Waltham Mod. 57 Private Labels

Jim Haney

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I looked in the old threads and didn't see any Waltham Mod.57 or other models private label threads,so here is one I ran across.

Serial # 380897 Wm. Edwards, New York.
 

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Jerry Treiman

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Unfortunately I do not have the movement anymore, but I have a pinned-foot dial marked "L.A. Benton, Cleveland, O". I seem to recall it may have been on a Bartlett.
 

Fred Hansen

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Great subject and I used to record these when I saw them. Here's some for the list and I'll see if I can find any others also ...

25,318 - Saml B. Young , Laconia N. H. (on both the dial and mvt. A. T. & Co case)

388817 - Chas A. Willard, Painesville O. (marked movement, SS Roman "American Watch Co." dial)

388980 - R.O. Gottfredson, Kenosha Wis. (marked movement only, SS Roman "American Watch Co." dial)

411799 - Shreve, Crump & Low, Boston Mass (marked movement, SS Roman "American Watch Co." dial)

411849 - Slayton & Jenks, Meadville PA (marked movement, SSR "American Watch Co." dial)

416005 - Made for Howard & Co., New York (marked on barrel bridge but movement also with usual Appleton Tracy grade markings, SS Roman "American Watch Co." dial)

430284 - R.S. Mershon, Zanesville Ohio (marked movement, SS Roman "American Watch Co." dial)

430576 - A.R. Brattin, Greencastle Ind. (Marked movement, SS Roman "American Watch Co." dial, coin case marked "Brattin")

450816 - F.H. Bennett, Waltham Mass (marked movement, SS Roman "American Watch Co." dial)

471269 - Jasper Stone, Charlestown Mass. (marked movement, SS Roman "American Watch Co." dial)

477915 - American Agriculturist made by the American Watch Co. (marked movement only)

555397 - Christian King, Conshohocken PA (marked movement, SS Roman "American Watch Co." dial)

555833 - Schenek & Will, Pittsburgh PA (marked gilt movement, spelling may be incorrect on first name)

695048 - Howard & Bros., Fredonia N.Y. (marked movement, unsigned Roman dial)

695061 - Gus E. Smith, Parkersburg W. Va. (marked movement, SS Roman "A.W.Co., Waltham" dial, coin "G.E. Smith" marked case)

695637 - P.S. Hyde, Piedmont WVa (marked movement, SSR "American Watch Co." dial)

695736 - James P. Tryner, Bloomington Ill (marked movement)

771551 - James P. Tryner Bloomington Ill. (marked movement, typical AWCo dial, OF coin case marked D&Co)

771588 - Howard Bros., Fredonia NY (marked mvt, unsigned flat enamel dial)

778126 - A. Frankfield & Co., New York (marked gilt SW movement)

842837 - Excelsior, Made only for Howard & Co., Fifth Avenue New York, at Waltham Mass (marked 57 model nickel KW/SW movement, SS Roman "American Watch Co." dial)

842873 - Excelsior, Made only for Howard & Co., Fifth Avenue New York, at Waltham Mass (marked 57 model nickel SW movement)

842909 - George Washington (marked nickel KW movement)

842918 - George Washington (marked on nickel KW movement, SS Roman "American Watch Co., Waltham" dial)

877246 - Wm Owen & Co., Cincinnati O. (marked movement, SS Roman "American Watch Co." dial)

877295 - M.S. Smith & Co., Detroit (marked nickel movement, single line "American Watch Co." dial)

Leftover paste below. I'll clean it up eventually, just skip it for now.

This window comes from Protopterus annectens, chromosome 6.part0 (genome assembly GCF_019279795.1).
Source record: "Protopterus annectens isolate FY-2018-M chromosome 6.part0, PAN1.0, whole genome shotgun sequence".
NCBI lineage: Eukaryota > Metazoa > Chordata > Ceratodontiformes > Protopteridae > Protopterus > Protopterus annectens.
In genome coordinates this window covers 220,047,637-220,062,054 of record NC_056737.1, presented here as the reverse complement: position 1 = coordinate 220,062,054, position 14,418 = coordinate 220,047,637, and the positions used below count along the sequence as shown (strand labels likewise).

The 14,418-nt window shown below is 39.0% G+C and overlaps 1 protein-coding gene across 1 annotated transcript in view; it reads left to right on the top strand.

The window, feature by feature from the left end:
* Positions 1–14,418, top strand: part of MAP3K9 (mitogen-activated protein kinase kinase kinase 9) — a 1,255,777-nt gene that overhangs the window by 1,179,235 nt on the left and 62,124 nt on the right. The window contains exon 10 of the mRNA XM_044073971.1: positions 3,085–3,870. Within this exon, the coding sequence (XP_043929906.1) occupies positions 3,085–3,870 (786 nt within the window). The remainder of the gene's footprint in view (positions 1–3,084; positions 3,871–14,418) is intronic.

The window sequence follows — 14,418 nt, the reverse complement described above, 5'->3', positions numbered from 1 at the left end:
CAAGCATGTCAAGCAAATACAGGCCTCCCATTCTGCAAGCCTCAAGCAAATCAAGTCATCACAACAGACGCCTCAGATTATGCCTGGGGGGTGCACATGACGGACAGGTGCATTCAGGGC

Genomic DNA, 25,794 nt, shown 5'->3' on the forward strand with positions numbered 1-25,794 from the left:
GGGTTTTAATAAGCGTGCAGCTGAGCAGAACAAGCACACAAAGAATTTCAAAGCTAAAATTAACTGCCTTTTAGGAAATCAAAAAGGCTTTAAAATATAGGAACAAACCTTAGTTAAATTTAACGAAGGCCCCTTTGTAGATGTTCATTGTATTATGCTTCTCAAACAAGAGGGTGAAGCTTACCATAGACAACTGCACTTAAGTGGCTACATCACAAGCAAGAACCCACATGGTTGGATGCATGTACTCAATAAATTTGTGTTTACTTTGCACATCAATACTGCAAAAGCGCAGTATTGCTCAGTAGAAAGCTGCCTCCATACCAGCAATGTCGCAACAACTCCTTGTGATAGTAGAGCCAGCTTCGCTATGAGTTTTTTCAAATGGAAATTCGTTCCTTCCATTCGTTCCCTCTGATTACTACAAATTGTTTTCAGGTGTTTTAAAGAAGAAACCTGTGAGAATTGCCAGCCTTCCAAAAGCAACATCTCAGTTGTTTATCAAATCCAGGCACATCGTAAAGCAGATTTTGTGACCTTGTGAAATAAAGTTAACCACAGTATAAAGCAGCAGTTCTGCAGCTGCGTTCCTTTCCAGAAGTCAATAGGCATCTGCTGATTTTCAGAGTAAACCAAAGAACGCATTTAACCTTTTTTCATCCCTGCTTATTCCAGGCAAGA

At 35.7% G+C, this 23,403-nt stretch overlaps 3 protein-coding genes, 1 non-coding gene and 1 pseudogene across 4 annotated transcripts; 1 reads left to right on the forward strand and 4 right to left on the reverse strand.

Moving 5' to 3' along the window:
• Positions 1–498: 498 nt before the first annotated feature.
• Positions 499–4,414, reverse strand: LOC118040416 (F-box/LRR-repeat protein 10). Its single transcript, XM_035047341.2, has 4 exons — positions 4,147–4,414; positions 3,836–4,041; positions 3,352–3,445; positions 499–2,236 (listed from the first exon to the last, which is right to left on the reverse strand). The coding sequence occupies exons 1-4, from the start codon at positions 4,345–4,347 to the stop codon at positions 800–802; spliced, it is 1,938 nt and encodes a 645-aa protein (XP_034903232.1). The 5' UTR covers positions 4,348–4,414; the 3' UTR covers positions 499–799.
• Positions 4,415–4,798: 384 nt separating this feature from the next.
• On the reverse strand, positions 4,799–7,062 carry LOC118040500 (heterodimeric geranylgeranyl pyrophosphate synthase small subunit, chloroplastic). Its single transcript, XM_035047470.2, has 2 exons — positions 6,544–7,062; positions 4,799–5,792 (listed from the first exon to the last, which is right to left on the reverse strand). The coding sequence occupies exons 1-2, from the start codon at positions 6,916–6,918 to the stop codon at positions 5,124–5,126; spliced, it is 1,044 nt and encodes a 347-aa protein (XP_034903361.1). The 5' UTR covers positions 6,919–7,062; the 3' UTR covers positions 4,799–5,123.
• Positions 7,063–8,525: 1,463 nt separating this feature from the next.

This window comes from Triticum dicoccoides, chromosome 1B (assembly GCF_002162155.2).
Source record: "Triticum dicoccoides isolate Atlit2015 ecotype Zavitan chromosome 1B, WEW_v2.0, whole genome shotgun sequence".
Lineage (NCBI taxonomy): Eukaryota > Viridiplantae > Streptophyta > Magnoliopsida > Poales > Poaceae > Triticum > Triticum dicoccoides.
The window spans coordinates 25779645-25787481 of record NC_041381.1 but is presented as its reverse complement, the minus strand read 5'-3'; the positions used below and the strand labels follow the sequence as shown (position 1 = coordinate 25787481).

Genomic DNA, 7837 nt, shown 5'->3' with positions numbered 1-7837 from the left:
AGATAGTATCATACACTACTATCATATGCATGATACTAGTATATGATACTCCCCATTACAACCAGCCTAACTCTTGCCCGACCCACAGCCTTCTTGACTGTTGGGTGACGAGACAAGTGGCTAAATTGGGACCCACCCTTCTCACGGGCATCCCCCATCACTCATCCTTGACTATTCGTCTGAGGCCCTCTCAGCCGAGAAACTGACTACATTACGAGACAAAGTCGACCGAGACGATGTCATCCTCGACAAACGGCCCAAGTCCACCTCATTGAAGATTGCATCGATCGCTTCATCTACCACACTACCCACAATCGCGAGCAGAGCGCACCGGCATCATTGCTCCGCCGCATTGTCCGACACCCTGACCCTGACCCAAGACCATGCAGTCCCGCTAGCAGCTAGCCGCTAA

877300 - Bonanza (marked nickel SW movement)

877340 - P.S. Hyde, Piedmont, W. Va. (nickel cock)

877441 - Excelsior, Made only for Howard & Co., Fifth Avenue New York, at Waltham Mass (marked 57 model nickel SW movement)

877661 - General Lee (marked nickel SW movement, SS Arabic "A.W.Co., Waltham" dial)

877762 - Joseph Bevan, Williamsport Penna (marked nickel KW movement)

877991 - Geo. Washington (marked nickel movement)

933008 - John Rose, Bay City MI (marked movement, SSR "American Watch Co." dial)

958866 - J. Olsen, Astoria Oregon (marked movement, SS Roman "Columbia River Watch" dial)

971954 - W.S. Clarke, Chatteris (marked movement missing balance, unsigned dial, English hallmarked silver case)
 

Fred Hansen

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Two more ...

380689 - B.T. Tobin, Chicago Ill (marked mvt, SS Roman "American Watch Co." dial)

426684 - Made for Howard & Co., New York (marked on barrel bridge but movement also with usual Waltham Watch Co. grade marking, SS Roman "American Watch Co." dial)
 

4thdimension

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25,318 - Saml B. Young , Laconia N. H. (on both the dial and mvt. A. T. & Co case)
This begs the question-What is the earliest recorded American P.L.? I've had an 1850's Lange signed for a S.F. jeweler but this Waltham is the oldest all-U.S. P.L. I've heard of. -Cort
 

Fred Hansen

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This begs the question-What is the earliest recorded American P.L.?


About 12 years ago there was a discussion on this board about a Samuel Curtis grade movement with a private label name, so I believe this would be something 1853-1854ish at the Boston Watch Company.

I think somewhat wider production of private labels occurred in the 5000's serial range of Appleton Tracy & Co. production.


 

Fred Hansen

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A few more including a consecutive to 411799 above ...

6547 - Simmons & Walter, Lockport NY (marked mvt and SS Roman dial)

6564 - Richd Gove, Laconia NH (marked mvt, SS Roman "Made Expressly for Joseph Fifield, Plymouth NH" dial)

411798 - Shreve Crump & Low, Boston Mass (marked mvt, SS Roman "American Watch Co." dial)